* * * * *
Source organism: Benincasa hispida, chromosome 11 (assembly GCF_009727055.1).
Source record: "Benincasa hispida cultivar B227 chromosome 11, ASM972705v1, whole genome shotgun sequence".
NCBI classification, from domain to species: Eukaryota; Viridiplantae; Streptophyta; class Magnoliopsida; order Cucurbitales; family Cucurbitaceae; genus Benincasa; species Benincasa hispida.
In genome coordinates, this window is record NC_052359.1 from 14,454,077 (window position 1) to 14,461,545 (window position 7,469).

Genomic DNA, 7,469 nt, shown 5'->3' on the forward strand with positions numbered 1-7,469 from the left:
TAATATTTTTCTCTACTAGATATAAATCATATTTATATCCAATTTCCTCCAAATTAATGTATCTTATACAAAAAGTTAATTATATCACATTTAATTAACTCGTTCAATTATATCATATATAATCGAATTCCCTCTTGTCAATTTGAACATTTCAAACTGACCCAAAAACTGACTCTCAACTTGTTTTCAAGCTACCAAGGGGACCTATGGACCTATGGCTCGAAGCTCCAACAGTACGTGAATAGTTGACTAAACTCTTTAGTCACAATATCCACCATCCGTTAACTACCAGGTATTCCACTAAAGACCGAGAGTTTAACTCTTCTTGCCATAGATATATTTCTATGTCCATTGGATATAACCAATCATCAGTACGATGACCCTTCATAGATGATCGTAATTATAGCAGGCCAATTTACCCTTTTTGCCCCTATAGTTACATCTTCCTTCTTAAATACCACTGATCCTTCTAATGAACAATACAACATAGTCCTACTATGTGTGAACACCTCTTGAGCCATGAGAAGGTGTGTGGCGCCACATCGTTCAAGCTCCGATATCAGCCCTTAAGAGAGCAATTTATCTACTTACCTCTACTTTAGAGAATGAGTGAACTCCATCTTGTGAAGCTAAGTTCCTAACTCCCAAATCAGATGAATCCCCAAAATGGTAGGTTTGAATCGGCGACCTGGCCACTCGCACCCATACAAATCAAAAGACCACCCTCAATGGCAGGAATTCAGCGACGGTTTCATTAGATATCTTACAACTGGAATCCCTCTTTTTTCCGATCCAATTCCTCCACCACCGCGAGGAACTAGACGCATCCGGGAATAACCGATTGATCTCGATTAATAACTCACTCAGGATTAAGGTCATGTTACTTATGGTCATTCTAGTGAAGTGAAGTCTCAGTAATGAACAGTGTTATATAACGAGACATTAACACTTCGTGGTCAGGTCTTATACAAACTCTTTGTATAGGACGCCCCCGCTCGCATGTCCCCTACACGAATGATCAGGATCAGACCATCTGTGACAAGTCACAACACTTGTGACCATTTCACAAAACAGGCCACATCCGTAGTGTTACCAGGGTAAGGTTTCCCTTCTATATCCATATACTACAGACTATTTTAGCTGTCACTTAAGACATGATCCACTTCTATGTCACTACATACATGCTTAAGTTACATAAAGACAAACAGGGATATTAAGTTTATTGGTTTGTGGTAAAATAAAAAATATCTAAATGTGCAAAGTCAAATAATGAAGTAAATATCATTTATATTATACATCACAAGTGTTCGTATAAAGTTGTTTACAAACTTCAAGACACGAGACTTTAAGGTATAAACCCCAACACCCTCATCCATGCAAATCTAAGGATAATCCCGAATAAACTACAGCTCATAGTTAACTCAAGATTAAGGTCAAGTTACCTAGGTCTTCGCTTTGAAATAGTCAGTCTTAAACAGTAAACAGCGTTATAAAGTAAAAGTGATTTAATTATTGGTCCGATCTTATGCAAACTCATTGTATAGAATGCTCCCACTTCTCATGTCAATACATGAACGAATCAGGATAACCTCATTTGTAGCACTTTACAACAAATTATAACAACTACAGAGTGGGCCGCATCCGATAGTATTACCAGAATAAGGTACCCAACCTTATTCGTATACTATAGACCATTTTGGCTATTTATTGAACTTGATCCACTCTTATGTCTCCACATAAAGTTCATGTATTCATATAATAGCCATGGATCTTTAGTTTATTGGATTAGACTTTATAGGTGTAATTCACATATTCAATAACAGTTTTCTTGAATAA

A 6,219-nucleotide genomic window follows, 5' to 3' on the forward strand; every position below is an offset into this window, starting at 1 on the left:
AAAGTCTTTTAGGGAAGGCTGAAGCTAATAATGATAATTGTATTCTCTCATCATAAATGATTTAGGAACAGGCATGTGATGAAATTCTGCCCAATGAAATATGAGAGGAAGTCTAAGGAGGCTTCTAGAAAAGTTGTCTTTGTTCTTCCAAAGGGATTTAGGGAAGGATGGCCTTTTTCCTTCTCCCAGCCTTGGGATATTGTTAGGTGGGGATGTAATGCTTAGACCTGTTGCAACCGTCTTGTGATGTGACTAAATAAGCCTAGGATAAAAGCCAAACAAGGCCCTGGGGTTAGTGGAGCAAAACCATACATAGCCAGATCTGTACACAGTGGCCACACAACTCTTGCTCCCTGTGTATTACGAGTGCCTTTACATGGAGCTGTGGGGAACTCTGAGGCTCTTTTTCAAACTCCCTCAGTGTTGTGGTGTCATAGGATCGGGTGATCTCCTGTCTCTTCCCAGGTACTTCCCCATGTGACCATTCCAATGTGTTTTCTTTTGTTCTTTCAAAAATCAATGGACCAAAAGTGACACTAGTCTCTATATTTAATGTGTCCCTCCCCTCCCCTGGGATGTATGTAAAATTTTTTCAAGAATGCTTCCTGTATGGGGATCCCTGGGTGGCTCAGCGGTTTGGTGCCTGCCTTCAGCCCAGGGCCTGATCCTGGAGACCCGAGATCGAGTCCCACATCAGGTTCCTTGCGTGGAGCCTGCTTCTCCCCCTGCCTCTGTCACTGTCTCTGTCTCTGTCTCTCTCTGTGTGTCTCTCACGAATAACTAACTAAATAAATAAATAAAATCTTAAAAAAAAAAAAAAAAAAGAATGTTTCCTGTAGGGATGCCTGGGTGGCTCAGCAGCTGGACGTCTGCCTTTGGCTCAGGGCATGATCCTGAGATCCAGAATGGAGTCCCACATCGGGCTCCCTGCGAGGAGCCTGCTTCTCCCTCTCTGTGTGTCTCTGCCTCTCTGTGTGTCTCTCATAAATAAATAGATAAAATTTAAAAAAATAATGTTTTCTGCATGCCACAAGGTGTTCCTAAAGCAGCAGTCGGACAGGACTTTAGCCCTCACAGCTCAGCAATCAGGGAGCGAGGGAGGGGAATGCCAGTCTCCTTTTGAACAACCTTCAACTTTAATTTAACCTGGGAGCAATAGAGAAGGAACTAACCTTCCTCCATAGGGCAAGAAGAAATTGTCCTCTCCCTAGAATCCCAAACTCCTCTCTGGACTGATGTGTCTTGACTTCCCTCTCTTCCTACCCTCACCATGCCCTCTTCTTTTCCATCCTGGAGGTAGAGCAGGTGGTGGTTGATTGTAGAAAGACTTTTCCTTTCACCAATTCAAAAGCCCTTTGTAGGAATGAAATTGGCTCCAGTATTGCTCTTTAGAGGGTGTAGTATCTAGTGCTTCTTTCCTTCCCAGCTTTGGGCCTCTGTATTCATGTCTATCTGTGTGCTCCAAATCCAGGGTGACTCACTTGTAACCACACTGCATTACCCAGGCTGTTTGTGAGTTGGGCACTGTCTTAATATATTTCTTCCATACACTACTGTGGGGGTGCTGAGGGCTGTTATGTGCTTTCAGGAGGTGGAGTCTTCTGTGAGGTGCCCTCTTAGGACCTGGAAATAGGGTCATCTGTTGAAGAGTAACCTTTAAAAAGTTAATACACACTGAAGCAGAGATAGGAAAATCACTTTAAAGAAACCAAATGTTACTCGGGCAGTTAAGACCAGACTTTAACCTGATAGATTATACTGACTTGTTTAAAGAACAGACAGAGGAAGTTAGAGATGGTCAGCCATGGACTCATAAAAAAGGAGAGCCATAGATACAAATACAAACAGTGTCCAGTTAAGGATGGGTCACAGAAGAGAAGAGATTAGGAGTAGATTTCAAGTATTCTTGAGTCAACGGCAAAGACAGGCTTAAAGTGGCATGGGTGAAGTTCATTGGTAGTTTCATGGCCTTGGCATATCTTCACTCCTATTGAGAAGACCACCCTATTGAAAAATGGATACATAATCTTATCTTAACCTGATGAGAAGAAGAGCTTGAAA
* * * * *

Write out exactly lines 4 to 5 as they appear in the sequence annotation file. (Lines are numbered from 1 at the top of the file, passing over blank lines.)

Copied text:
In genome coordinates, this window is record NC_052359.1 from 14,454,077 (window position 1) to 14,461,545 (window position 7,469).

Genomic DNA, 7,469 nt, shown 5'->3' on the forward strand with positions numbered 1-7,469 from the left: